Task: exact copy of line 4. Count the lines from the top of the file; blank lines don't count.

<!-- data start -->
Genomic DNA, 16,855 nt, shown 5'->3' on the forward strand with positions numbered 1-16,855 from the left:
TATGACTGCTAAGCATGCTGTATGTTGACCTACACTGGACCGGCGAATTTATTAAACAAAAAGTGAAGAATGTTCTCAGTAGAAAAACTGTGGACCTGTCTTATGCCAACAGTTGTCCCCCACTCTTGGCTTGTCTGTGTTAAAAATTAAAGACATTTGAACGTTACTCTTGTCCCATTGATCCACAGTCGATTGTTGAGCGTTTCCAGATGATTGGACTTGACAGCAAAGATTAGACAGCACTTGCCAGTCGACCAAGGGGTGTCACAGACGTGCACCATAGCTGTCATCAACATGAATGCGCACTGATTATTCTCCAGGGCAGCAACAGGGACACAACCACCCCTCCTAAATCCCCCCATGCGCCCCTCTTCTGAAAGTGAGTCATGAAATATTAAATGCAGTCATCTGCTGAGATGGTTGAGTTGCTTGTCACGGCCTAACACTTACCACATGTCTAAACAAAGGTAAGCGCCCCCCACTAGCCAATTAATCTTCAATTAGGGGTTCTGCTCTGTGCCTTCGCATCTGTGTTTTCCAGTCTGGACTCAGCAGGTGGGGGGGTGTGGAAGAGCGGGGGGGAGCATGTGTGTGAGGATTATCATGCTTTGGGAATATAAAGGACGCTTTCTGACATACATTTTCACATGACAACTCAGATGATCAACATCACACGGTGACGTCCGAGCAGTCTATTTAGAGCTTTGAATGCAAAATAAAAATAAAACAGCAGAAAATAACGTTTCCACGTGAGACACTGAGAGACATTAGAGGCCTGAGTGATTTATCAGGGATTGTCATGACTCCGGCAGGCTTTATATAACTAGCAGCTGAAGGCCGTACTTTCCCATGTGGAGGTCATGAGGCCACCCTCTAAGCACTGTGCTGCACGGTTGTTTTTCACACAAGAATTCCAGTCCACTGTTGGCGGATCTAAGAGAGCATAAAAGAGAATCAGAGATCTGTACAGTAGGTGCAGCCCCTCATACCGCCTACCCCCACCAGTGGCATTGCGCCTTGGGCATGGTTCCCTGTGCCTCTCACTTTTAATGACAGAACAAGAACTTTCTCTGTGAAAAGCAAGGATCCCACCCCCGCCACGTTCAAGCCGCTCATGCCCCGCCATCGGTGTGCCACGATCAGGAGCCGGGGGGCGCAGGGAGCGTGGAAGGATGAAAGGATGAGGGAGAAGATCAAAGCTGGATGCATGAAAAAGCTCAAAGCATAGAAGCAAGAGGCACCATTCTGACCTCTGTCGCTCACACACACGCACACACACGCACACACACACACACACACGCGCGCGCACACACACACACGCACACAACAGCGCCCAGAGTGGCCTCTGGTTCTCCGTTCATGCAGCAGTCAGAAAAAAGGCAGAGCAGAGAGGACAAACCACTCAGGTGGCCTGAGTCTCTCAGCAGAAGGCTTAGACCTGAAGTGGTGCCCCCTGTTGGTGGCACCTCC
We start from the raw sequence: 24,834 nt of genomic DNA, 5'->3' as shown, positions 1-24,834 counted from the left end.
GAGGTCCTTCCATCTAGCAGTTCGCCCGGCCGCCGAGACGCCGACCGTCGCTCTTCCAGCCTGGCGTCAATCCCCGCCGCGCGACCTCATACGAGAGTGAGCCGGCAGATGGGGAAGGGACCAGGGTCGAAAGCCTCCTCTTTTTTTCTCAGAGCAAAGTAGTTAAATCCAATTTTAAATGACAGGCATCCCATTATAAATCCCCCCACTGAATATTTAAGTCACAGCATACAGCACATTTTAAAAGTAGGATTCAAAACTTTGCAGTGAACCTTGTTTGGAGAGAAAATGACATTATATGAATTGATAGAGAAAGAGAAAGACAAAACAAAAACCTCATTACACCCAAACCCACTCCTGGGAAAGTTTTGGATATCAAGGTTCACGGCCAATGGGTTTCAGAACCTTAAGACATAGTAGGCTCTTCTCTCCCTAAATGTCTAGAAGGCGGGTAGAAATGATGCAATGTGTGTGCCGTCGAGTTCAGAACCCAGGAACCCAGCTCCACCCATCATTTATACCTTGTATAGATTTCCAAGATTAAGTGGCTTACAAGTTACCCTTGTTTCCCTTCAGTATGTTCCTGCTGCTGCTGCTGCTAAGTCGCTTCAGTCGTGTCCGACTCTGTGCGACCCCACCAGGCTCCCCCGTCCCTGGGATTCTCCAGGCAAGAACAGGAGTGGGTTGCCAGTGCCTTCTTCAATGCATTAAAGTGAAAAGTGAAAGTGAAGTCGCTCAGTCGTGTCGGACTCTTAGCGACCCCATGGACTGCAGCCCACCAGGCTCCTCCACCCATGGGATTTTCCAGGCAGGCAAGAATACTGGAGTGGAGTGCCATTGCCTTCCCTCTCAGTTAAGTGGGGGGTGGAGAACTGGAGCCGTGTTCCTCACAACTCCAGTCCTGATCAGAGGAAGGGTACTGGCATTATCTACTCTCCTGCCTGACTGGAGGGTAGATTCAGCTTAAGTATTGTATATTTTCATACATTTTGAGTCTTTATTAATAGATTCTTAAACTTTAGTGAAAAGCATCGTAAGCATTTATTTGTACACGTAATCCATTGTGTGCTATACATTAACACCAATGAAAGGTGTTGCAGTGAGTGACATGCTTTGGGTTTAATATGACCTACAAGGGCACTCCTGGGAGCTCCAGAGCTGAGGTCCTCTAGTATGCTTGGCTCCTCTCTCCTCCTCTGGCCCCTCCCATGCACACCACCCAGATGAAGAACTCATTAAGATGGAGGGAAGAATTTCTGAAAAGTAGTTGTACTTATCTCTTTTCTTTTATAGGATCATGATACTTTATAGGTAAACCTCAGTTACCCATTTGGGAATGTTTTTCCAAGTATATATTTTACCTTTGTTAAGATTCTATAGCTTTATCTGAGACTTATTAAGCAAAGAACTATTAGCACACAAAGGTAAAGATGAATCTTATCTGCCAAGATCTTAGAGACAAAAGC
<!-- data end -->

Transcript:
GAGGTCCTTCCATCTAGCAGTTCGCCCGGCCGCCGAGACGCCGACCGTCGCTCTTCCAGCCTGGCGTCAATCCCCGCCGCGCGACCTCATACGAGAGTGAGCCGGCAGATGGGGAAGGGACCAGGGTCGAAAGCCTCCTCTTTTTTTCTCAGAGCAAAGTAGTTAAATCCAATTTTAAATGACAGGCATCCCATTATAAATCCCCCCACTGAATATTTAAGTCACAGCATACAGCACATTTTAAAAGTAGGATTCAAAACTTTGCAGTGAACCTTGTTTGGAGAGAAAATGACATTATATGAATTGATAGAGAAAGAGAAAGACAAAACAAAAACCTCATTACACCCAAACCCACTCCTGGGAAAGTTTTGGATATCAAGGTTCACGGCCAATGGGTTTCAGAACCTTAAGACATAGTAGGCTCTTCTCTCCCTAAATGTCTAGAAGGCGGGTAGAAATGATGCAATGTGTGTGCCGTCGAGTTCAGAACCCAGGAACCCAGCTCCACCCATCATTTATACCTTGTATAGATTTCCAAGATTAAGTGGCTTACAAGTTACCCTTGTTTCCCTTCAGTATGTTCCTGCTGCTGCTGCTGCTAAGTCGCTTCAGTCGTGTCCGACTCTGTGCGACCCCACCAGGCTCCCCCGTCCCTGGGATTCTCCAGGCAAGAACAGGAGTGGGTTGCCAGTGCCTTCTTCAATGCATTAAAGTGAAAAGTGAAAGTGAAGTCGCTCAGTCGTGTCGGACTCTTAGCGACCCCATGGACTGCAGCCCACCAGGCTCCTCCACCCATGGGATTTTCCAGGCAGGCAAGAATACTGGAGTGGAGTGCCATTGCCTTCCCTCTCAGTTAAGTGGGGGGTGGAGAACTGGAGCCGTGTTCCTCACAACTCCAGTCCTGATCAGAGGAAGGGTACTGGCATTATCTACTCTCCTGCCTGACTGGAGGGTAGATTCAGCTTAAGTATTGTATATTTTCATACATTTTGAGTCTTTATTAATAGATTCTTAAACTTTAGTGAAAAGCATCGTAAGCATTTATTTGTACACGTAATCCATTGTGTGCTATACATTAACACCAATGAAAGGTGTTGCAGTGAGTGACATGCTTTGGGTTTAATATGACCTACAAGGGCACTCCTGGGAGCTCCAGAGCTGAGGTCCTCTAGTATGCTTGGCTCCTCTCTCCTCCTCTGGCCCCTCCCATGCACACCACCCAGATGAAGAACTCATTAAGATGGAGGGAAGAATTTCTGAAAAGTAGTTGTACTTATCTCTTTTCTTTTATAGGATCATGATACTTTATAGGTAAACCTCAGTTACCCATTTGGGAATGTTTTTCCAAGTATATATTTTACCTTTGTTAAGATTCTATAGCTTTATCTGAGACTTATTAAGCAAAGAACTATTAGCACACAAAGGTAAAGATGAATCTTATCTGCCAAGATCTTAGAGACAAAAGC